A new report envisions federal food spending as a force for good

by Jodi Helmer , Hannah Walhout

Published: 1/03/24, Last updated: 3/29/24

Think about all the food the federal government purchases every year: for the National School Lunch Program‘s free meals for children, the produce distributed to low-income seniors through the Commodity Supplemental Food Program, every dish served on-base to military personnel and every food basket distributed to emergency zones as foreign aid.

Without even accounting for reimbursement schemes and food assistance programs like SNAP, direct food purchases from U.S. producers accounted for roughly $9.1 billion of the federal budget in 2022. It’s a staggering volume — and one that is directly tied to the country’s industrial food system. But what exactly does its foodprint look like?

A new report uses the available data to fill in the full picture of federal food purchasing — greenhouse gas emissions and land use, but also pesticides, worker rights, animal welfare and public health. In trying to account for these various impacts, it becomes clear that making changes to federal food procurement could make a real and positive difference.

“By the start of the Biden administration, there had already been a decade’s worth of proof of concept for the idea that institutional food purchasing could really change the food system,” says Chloë Waterman, co-author of the report and senior program manager for Friends of the Earth. “[The goal of the report] was to start thinking about the mechanisms that the federal government has to implement these strategies.”

Digging into the data

The report, “Measuring and Modeling Climate, Environmental, and Social Impacts of Federal Food Procurement,” marks the first-ever attempt to calculate the carbon footprint of federal food spending.

The authors estimate that a single year of federal food purchasing represents greenhouse gas emissions totaling 14,683,200 metric tons of CO2, including 5,781,800 metric tons of methane. The Federal Good Food Purchasing Coalition, made up of food justice, labor, environmental and other organizations, produced the report.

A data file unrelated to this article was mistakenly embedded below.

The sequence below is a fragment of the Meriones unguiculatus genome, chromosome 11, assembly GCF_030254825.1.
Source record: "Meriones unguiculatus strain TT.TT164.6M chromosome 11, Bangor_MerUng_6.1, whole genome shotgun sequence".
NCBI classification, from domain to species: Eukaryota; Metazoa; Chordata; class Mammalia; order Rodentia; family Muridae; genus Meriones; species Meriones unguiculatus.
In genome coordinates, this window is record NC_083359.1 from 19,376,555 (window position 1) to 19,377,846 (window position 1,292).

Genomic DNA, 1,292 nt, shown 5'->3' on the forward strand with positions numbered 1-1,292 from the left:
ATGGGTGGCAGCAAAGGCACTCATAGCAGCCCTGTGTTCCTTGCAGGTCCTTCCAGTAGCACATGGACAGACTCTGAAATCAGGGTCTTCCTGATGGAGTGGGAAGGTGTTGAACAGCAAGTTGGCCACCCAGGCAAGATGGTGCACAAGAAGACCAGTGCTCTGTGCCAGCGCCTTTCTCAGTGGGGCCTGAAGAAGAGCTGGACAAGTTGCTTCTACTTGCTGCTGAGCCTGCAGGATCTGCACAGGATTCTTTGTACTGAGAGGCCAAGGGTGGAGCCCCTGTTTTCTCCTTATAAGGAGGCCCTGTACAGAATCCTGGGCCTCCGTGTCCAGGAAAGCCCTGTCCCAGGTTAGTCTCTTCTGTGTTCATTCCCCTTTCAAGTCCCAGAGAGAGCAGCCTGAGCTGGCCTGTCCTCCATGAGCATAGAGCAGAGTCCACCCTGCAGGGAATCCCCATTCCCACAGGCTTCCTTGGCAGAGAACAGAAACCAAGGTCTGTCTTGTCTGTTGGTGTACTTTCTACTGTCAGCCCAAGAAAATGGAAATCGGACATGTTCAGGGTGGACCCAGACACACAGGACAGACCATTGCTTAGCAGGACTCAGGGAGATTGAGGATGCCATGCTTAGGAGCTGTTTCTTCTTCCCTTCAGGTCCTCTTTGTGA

“When you drill down to measure where the greatest greenhouse gas emissions are coming from…it’s animal proteins,” says Alexa Delwiche, co-founder and executive director of the Center for Good Food Purchasing, which works to improve sourcing practices on the institutional level. “Most of those animal purchases are coming from [concentrated animal feeding operations] or conventional, large scale agriculture, which has a different climate impact than smaller scale farming.”

Reports show that CAFOs take a massive toll on the environment and beyond, increasing air pollution, contributing to antibiotic resistance, contaminating drinking water and killing aquatic life.

Industrial operations like these dominate the procurement supply chain: The report notes that the United States Department of Agriculture spends half of its contracted food budget with the top 25 vendors (which account for just 8 percent of the total number of approved federal food vendors). The USDA paid Cargill Inc. more than $269 million in fiscal year 2022, making it the largest contracted producer to the federal government. Tyson Foods was a close second, receiving more than $248 million for food purchases made during the same period.

Those same large agribusinesses that have an outsized impact on the environment are also problematic for other reasons. Both Cargill and Tyson, for example, have faced allegations of serious violations of federal labor and environmental laws. In 2023, Cargill agreed to pay a civic penalty of $1.6 million after a complaint alleged that the company underestimated emissions from its processing plants in 13 states. Cargill also cut ties with the contractor it hired to clean its meatpacking plants over accusations of child labor violations. Tyson Foods is the subject of a federal labor investigation that alleges children were hired to work cleaning its poultry slaughterhouses.

“The same companies that show up in this report are the same companies that we see in every institutional supply chain,” says Delwiche. “We should be investing taxpayer dollars into companies that are following the law.”

Embracing values-based food purchasing

Addressing the climate, environmental and social impacts of federal food procurement starts with committing to values-based food purchasing. It’s a framework first developed by the Los Angeles Food Policy Council, and now housed under the Good Food Purchasing Program, that promotes five core values — local economies, health, valued workforce, animal welfare and environmental sustainability — as the building blocks of a transparent and equitable food system.

There is plenty of evidence that a commitment to values-based food purchasing works. In cities like Los Angeles, New York, Cincinnati and Pittsburgh, the Center for Good Food Purchasing has worked with public institutions to shift their food procurement practices to align with community values — and the same approach will work within the federal government.